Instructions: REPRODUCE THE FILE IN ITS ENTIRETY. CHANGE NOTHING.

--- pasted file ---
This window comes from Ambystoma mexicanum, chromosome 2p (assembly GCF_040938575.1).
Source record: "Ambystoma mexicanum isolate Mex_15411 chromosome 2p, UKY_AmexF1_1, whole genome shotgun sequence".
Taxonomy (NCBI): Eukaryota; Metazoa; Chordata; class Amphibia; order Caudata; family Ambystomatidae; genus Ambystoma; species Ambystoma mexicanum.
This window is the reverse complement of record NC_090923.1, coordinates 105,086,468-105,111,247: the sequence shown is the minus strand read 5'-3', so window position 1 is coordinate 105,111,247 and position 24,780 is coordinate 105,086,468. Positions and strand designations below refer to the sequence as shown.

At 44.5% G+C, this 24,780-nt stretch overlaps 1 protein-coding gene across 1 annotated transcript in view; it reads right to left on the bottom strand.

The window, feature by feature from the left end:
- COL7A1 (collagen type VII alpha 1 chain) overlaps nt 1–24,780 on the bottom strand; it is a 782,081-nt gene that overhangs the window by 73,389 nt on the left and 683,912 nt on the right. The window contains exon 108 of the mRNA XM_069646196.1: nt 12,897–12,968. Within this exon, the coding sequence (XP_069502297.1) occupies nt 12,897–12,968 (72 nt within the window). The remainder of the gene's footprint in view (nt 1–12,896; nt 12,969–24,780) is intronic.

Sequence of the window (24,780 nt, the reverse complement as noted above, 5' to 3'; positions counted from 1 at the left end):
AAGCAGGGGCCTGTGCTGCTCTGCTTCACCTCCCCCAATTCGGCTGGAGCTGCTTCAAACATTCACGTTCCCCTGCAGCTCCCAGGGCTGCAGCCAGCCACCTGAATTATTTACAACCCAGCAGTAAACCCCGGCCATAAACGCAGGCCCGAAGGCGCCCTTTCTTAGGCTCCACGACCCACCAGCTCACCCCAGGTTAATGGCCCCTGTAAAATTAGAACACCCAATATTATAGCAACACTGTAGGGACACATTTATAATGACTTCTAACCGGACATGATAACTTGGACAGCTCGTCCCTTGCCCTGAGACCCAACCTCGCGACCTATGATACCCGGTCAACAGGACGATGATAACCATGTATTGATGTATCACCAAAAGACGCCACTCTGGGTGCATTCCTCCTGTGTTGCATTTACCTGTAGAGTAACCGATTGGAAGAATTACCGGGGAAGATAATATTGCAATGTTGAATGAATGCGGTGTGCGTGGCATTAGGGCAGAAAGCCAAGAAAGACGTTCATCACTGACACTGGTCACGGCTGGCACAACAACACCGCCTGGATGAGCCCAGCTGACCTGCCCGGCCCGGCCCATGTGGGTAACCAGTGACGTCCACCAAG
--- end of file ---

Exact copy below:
This window comes from Ambystoma mexicanum, chromosome 2p (assembly GCF_040938575.1).
Source record: "Ambystoma mexicanum isolate Mex_15411 chromosome 2p, UKY_AmexF1_1, whole genome shotgun sequence".
Taxonomy (NCBI): Eukaryota; Metazoa; Chordata; class Amphibia; order Caudata; family Ambystomatidae; genus Ambystoma; species Ambystoma mexicanum.
This window is the reverse complement of record NC_090923.1, coordinates 105,086,468-105,111,247: the sequence shown is the minus strand read 5'-3', so window position 1 is coordinate 105,111,247 and position 24,780 is coordinate 105,086,468. Positions and strand designations below refer to the sequence as shown.

At 44.5% G+C, this 24,780-nt stretch overlaps 1 protein-coding gene across 1 annotated transcript in view; it reads right to left on the bottom strand.

The window, feature by feature from the left end:
- COL7A1 (collagen type VII alpha 1 chain) overlaps nt 1–24,780 on the bottom strand; it is a 782,081-nt gene that overhangs the window by 73,389 nt on the left and 683,912 nt on the right. The window contains exon 108 of the mRNA XM_069646196.1: nt 12,897–12,968. Within this exon, the coding sequence (XP_069502297.1) occupies nt 12,897–12,968 (72 nt within the window). The remainder of the gene's footprint in view (nt 1–12,896; nt 12,969–24,780) is intronic.

Sequence of the window (24,780 nt, the reverse complement as noted above, 5' to 3'; positions counted from 1 at the left end):
AAGCAGGGGCCTGTGCTGCTCTGCTTCACCTCCCCCAATTCGGCTGGAGCTGCTTCAAACATTCACGTTCCCCTGCAGCTCCCAGGGCTGCAGCCAGCCACCTGAATTATTTACAACCCAGCAGTAAACCCCGGCCATAAACGCAGGCCCGAAGGCGCCCTTTCTTAGGCTCCACGACCCACCAGCTCACCCCAGGTTAATGGCCCCTGTAAAATTAGAACACCCAATATTATAGCAACACTGTAGGGACACATTTATAATGACTTCTAACCGGACATGATAACTTGGACAGCTCGTCCCTTGCCCTGAGACCCAACCTCGCGACCTATGATACCCGGTCAACAGGACGATGATAACCATGTATTGATGTATCACCAAAAGACGCCACTCTGGGTGCATTCCTCCTGTGTTGCATTTACCTGTAGAGTAACCGATTGGAAGAATTACCGGGGAAGATAATATTGCAATGTTGAATGAATGCGGTGTGCGTGGCATTAGGGCAGAAAGCCAAGAAAGACGTTCATCACTGACACTGGTCACGGCTGGCACAACAACACCGCCTGGATGAGCCCAGCTGACCTGCCCGGCCCGGCCCATGTGGGTAACCAGTGACGTCCACCAAG